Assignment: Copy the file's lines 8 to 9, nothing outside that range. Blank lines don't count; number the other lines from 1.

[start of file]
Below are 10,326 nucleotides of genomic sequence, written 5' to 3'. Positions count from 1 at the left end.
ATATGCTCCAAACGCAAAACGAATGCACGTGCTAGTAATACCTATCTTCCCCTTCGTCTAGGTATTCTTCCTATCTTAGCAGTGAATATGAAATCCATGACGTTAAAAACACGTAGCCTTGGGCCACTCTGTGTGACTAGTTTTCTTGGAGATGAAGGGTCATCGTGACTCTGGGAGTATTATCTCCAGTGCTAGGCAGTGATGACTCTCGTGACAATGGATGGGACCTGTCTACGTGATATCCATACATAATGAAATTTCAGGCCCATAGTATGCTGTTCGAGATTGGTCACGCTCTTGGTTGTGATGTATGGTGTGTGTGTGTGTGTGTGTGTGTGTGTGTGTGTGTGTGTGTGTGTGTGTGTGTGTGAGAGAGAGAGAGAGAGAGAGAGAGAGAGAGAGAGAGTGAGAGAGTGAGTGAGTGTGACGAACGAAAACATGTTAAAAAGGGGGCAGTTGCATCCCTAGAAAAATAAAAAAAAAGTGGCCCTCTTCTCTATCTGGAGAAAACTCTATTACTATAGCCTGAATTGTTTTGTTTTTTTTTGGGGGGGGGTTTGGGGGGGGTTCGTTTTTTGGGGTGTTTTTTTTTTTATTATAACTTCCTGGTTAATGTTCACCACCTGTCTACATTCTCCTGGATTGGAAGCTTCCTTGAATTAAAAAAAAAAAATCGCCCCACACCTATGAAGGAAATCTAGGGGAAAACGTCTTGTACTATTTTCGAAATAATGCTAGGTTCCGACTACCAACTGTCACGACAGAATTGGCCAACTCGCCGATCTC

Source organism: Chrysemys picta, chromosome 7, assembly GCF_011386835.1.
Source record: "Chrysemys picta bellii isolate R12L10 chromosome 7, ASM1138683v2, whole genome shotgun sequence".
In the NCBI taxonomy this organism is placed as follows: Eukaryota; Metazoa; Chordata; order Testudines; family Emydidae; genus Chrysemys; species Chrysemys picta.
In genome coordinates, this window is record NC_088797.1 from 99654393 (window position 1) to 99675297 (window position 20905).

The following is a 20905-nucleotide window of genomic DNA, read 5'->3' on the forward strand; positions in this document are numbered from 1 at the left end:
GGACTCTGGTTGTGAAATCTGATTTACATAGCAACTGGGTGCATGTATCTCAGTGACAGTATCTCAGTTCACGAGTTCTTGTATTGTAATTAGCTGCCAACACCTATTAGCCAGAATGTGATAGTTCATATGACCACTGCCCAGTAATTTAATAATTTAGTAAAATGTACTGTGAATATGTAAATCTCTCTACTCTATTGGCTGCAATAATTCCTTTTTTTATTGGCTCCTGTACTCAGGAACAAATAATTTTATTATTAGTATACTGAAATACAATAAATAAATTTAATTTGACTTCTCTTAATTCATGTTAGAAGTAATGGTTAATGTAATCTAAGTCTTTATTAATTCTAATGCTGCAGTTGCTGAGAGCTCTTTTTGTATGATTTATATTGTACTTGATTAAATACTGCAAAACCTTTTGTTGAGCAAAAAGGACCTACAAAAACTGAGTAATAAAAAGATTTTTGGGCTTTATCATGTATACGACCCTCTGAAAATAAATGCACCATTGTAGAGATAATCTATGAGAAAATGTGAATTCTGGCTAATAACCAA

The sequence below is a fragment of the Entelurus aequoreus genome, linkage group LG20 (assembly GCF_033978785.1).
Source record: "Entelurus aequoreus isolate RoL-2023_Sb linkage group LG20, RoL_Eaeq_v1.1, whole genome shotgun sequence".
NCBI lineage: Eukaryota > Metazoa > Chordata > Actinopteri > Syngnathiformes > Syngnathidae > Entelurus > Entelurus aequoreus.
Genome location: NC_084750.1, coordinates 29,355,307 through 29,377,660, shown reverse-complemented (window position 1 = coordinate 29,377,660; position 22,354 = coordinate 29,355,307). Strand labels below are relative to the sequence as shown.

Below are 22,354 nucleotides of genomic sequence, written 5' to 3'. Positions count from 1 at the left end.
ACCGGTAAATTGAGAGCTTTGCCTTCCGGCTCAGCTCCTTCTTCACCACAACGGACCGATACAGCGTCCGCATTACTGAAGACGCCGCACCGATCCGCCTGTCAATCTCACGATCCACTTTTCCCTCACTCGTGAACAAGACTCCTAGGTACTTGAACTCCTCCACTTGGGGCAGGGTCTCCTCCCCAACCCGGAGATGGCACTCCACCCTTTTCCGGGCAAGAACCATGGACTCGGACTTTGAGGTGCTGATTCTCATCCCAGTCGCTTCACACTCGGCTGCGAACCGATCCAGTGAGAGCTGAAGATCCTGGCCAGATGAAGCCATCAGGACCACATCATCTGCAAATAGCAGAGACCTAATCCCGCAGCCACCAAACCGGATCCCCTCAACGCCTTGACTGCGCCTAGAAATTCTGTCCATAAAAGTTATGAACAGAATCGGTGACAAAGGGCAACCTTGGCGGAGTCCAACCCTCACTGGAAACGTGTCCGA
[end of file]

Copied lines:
GGACTCTGGTTGTGAAATCTGATTTACATAGCAACTGGGTGCATGTATCTCAGTGACAGTATCTCAGTTCACGAGTTCTTGTATTGTAATTAGCTGCCAACACCTATTAGCCAGAATGTGATAGTTCATATGACCACTGCCCAGTAATTTAATAATTTAGTAAAATGTACTGTGAATATGTAAATCTCTCTACTCTATTGGCTGCAATAATTCCTTTTTTTATTGGCTCCTGTACTCAGGAACAAATAATTTTATTATTAGTATACTGAAATACAATAAATAAATTTAATTTGACTTCTCTTAATTCATGTTAGAAGTAATGGTTAATGTAATCTAAGTCTTTATTAATTCTAATGCTGCAGTTGCTGAGAGCTCTTTTTGTATGATTTATATTGTACTTGATTAAATACTGCAAAACCTTTTGTTGAGCAAAAAGGACCTACAAAAACTGAGTAATAAAAAGATTTTTGGGCTTTATCATGTATACGACCCTCTGAAAATAAATGCACCATTGTAGAGATAATCTATGAGAAAATGTGAATTCTGGCTAATAACCAA

The sequence below is a fragment of the Entelurus aequoreus genome, linkage group LG20 (assembly GCF_033978785.1).